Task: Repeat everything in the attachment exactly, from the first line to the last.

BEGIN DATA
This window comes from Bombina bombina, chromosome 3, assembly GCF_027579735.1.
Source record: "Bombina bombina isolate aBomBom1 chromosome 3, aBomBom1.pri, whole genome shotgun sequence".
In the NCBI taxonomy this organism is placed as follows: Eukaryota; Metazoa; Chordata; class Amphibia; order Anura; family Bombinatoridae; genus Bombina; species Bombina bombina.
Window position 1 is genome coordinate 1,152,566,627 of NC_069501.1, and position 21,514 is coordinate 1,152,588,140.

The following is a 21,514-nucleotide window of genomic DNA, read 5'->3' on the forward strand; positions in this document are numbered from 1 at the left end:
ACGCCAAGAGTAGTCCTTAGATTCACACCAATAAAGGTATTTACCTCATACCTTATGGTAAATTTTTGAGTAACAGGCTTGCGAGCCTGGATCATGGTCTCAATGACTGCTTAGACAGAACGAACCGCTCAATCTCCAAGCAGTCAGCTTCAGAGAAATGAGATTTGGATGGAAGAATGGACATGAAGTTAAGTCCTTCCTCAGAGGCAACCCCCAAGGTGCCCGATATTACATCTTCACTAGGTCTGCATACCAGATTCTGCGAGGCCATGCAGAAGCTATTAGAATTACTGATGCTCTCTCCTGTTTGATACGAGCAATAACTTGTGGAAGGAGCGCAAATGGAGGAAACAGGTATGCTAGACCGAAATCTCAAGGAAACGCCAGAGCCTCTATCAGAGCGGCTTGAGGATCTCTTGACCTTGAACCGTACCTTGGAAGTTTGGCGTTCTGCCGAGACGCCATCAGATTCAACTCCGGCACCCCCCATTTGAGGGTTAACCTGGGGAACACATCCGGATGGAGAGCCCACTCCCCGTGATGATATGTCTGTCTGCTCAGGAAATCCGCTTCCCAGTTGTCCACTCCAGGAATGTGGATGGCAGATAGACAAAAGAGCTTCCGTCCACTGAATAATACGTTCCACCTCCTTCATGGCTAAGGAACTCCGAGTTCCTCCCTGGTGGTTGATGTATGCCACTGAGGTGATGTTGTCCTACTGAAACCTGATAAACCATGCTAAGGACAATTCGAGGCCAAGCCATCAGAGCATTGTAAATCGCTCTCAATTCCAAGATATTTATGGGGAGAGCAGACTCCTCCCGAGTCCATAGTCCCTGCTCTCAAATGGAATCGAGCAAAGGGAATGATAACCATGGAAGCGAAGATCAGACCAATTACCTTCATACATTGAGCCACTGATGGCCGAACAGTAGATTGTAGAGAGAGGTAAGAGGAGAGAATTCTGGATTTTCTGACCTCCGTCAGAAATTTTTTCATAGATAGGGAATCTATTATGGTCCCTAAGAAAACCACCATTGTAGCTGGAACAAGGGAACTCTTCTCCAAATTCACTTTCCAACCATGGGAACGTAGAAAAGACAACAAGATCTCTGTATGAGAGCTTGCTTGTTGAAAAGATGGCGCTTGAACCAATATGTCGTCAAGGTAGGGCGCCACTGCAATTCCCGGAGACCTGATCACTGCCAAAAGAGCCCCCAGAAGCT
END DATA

This window comes from Bombina bombina, chromosome 3, assembly GCF_027579735.1.
Source record: "Bombina bombina isolate aBomBom1 chromosome 3, aBomBom1.pri, whole genome shotgun sequence".
In the NCBI taxonomy this organism is placed as follows: Eukaryota; Metazoa; Chordata; class Amphibia; order Anura; family Bombinatoridae; genus Bombina; species Bombina bombina.
Window position 1 is genome coordinate 1,152,566,627 of NC_069501.1, and position 21,514 is coordinate 1,152,588,140.

The following is a 21,514-nucleotide window of genomic DNA, read 5'->3' on the forward strand; positions in this document are numbered from 1 at the left end:
ACGCCAAGAGTAGTCCTTAGATTCACACCAATAAAGGTATTTACCTCATACCTTATGGTAAATTTTTGAGTAACAGGCTTGCGAGCCTGGATCATGGTCTCAATGACTGCTTAGACAGAACGAACCGCTCAATCTCCAAGCAGTCAGCTTCAGAGAAATGAGATTTGGATGGAAGAATGGACATGAAGTTAAGTCCTTCCTCAGAGGCAACCCCCAAGGTGCCCGATATTACATCTTCACTAGGTCTGCATACCAGATTCTGCGAGGCCATGCAGAAGCTATTAGAATTACTGATGCTCTCTCCTGTTTGATACGAGCAATAACTTGTGGAAGGAGCGCAAATGGAGGAAACAGGTATGCTAGACCGAAATCTCAAGGAAACGCCAGAGCCTCTATCAGAGCGGCTTGAGGATCTCTTGACCTTGAACCGTACCTTGGAAGTTTGGCGTTCTGCCGAGACGCCATCAGATTCAACTCCGGCACCCCCCATTTGAGGGTTAACCTGGGGAACACATCCGGATGGAGAGCCCACTCCCCGTGATGATATGTCTGTCTGCTCAGGAAATCCGCTTCCCAGTTGTCCACTCCAGGAATGTGGATGGCAGATAGACAAAAGAGCTTCCGTCCACTGAATAATACGTTCCACCTCCTTCATGGCTAAGGAACTCCGAGTTCCTCCCTGGTGGTTGATGTATGCCACTGAGGTGATGTTGTCCTACTGAAACCTGATAAACCATGCTAAGGACAATTCGAGGCCAAGCCATCAGAGCATTGTAAATCGCTCTCAATTCCAAGATATTTATGGGGAGAGCAGACTCCTCCCGAGTCCATAGTCCCTGCTCTCAAATGGAATCGAGCAAAGGGAATGATAACCATGGAAGCGAAGATCAGACCAATTACCTTCATACATTGAGCCACTGATGGCCGAACAGTAGATTGTAGAGAGAGGTAAGAGGAGAGAATTCTGGATTTTCTGACCTCCGTCAGAAATTTTTTCATAGATAGGGAATCTATTATGGTCCCTAAGAAAACCACCATTGTAGCTGGAACAAGGGAACTCTTCTCCAAATTCACTTTCCAACCATGGGAACGTAGAAAAGACAACAAGATCTCTGTATGAGAGCTTGCTTGTTGAAAAGATGGCGCTTGAACCAATATGTCGTCAAGGTAGGGCGCCACTGCAATTCCCGGAGACCTGATCACTGCCAAAAGAGCCCCCAGAAGCT